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Some political commentators have suggested that the British prime minister is one ofthe most powerful figures. Lord Hailsham for example has described the office as being one of ’elected dictatorship'.

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Some political commentators have suggested that the British prime minister is one of the most powerful figures. Lord Hailsham for example has described the office as being one of 'elected dictatorship'. Certainly the question of the position of the prime minister has come back into consideration again with the Blair government and its apparently unassailable position in the House of Commons. The source of the PM's powers lie principally in convention, unlike other systems which have a written constitution, setting out the respective powers of the different parts of government. The prime minister is chosen simply as being the leader of the largest party in the Commons, and the powers he has derive from the Royal Prerogative i.e. the powers once exercised by the monarch have been taken up in practice by the PM, although the monarch still has a formal role, for example it is the Queen who dissolves parliament, but on the advice of the PM; or it is the Queen who appoints the Bishops of the C of E and senior judges but on the advice of the PM. ...read more.


This threat has limited use since it is a high risk strategy. The alternative to this would be fixed term parliaments as is the case in most other systems, or giving the powers of dissolution to some other body which would be difficult in the British system, since elsewhere that power is often held by a president. Treaty signing and declaring war are also prerogative powers; John Major in 1992 suggested that he did not need parliamentary approval of the Maastricht treaty because of this power, but that would have been breaking with tradition. Whatever the merits of that particular case, it highlights a major problem of the current constitutional set up, namely, its reliance on convention and to some extent the good faith of the government. Other powers: are the control that the PM has over the Cabinet system and Whitehall and those that derive from being a Party leader. LIMITATIONS: The Prime Minister does have many powers, but there are still some limitations which should be considered. ...read more.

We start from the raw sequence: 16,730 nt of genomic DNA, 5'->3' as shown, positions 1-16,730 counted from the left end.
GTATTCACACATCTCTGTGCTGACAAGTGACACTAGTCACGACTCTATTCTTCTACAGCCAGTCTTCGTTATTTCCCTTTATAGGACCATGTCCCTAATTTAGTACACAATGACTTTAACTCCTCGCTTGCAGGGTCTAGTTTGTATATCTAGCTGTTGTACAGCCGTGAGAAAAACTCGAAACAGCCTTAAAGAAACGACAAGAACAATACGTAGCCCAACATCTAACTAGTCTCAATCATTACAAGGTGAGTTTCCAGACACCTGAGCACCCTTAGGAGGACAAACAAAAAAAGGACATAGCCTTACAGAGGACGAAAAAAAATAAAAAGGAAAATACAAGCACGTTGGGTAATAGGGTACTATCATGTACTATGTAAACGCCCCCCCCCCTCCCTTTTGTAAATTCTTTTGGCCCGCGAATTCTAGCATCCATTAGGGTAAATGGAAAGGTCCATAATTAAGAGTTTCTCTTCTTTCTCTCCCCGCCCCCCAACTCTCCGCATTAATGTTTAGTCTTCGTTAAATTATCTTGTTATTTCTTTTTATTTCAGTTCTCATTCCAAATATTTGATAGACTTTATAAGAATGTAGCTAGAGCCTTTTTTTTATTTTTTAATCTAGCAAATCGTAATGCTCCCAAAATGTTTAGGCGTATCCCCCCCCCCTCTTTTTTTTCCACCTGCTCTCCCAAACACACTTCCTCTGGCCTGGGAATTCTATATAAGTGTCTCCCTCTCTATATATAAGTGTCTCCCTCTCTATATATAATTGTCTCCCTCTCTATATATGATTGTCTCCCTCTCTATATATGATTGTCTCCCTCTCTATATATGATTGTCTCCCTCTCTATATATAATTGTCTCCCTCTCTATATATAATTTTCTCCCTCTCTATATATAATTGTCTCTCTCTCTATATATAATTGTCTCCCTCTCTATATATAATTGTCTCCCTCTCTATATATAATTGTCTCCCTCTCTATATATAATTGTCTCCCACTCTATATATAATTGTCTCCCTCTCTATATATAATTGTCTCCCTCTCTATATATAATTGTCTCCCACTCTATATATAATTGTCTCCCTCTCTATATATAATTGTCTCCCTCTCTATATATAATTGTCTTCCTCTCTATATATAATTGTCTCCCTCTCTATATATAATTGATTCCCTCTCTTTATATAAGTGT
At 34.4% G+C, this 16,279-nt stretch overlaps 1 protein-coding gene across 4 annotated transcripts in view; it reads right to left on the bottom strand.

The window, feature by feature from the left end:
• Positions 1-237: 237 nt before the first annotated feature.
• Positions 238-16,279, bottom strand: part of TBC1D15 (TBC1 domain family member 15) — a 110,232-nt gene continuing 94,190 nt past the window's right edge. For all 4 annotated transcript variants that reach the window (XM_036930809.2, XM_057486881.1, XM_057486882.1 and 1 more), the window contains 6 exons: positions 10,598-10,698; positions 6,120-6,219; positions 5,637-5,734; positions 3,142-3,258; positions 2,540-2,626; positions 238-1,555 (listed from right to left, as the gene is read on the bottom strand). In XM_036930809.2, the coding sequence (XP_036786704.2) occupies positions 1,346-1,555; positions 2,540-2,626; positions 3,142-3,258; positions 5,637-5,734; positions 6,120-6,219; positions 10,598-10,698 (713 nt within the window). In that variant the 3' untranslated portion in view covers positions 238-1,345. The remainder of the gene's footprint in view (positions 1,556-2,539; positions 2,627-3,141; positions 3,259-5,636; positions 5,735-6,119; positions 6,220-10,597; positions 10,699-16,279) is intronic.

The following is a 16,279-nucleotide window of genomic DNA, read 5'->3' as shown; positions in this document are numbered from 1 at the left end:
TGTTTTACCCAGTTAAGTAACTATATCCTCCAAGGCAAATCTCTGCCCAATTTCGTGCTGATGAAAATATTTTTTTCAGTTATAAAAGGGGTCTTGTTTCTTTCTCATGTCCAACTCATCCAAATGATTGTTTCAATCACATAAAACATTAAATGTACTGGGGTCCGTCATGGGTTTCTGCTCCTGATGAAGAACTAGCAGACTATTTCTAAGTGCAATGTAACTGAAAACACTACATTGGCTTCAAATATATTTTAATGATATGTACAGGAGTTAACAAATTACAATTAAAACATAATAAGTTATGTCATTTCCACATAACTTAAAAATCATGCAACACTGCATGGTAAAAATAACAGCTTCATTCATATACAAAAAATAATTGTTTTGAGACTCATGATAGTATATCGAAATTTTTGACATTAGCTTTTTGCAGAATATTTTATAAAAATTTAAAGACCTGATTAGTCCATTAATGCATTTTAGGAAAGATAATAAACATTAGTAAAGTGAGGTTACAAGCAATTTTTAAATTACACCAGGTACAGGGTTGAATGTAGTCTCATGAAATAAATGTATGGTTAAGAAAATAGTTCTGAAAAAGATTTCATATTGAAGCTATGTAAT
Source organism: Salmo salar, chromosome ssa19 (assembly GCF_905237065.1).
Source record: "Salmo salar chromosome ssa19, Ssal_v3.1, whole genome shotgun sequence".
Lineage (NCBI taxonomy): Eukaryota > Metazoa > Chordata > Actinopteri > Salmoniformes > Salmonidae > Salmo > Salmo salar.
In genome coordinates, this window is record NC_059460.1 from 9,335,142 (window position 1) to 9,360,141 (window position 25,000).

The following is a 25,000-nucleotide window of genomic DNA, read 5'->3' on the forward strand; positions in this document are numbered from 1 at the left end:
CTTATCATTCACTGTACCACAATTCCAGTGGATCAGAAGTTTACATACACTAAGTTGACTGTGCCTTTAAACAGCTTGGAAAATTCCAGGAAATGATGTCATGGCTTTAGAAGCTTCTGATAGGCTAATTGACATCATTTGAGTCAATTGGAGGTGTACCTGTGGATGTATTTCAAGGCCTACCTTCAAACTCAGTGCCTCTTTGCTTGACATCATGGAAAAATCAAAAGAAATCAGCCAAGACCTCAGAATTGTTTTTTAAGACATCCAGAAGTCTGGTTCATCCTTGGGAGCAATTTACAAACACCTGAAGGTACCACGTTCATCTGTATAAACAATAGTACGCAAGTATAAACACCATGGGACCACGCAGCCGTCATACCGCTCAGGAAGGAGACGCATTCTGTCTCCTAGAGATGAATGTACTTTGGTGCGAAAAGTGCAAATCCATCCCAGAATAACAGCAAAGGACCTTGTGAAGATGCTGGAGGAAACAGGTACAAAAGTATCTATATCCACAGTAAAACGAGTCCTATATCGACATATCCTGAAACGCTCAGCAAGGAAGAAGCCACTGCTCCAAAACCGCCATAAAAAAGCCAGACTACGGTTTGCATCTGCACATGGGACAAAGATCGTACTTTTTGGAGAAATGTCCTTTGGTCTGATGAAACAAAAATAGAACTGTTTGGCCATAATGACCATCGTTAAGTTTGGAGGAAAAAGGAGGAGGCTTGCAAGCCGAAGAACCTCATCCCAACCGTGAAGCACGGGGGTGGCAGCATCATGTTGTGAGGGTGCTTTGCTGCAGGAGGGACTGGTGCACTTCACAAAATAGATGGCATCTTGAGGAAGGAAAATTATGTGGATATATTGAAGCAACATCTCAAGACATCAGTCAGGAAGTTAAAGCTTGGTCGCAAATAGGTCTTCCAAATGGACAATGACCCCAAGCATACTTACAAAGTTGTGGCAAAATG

When things go well, the Prime Minister can bath in the glory but the opposite is also true. As the most known member of the government, it is he that the public hold to be accountable when things go wrong. Anthony Eden was held responsible for the Suez episode in 1956; Edward Heath was seen as the person responsible for the 1974 miners strike when a three-day working week was introduced; Margaret Thatcher was held responsible for the problems associated with the Poll Tax etc. Tony Blair has been accused of being too friendly with America's President Bush and not being critical enough of the President's foreign policy designs. Though the Prime Minister has a great deal of political power, this power is also balanced by the fact that there are limitations to that power. While a Prime Minister has the backing of his party, his position is secure; if he loses that support, then his position becomes very vulnerable. ...read more.

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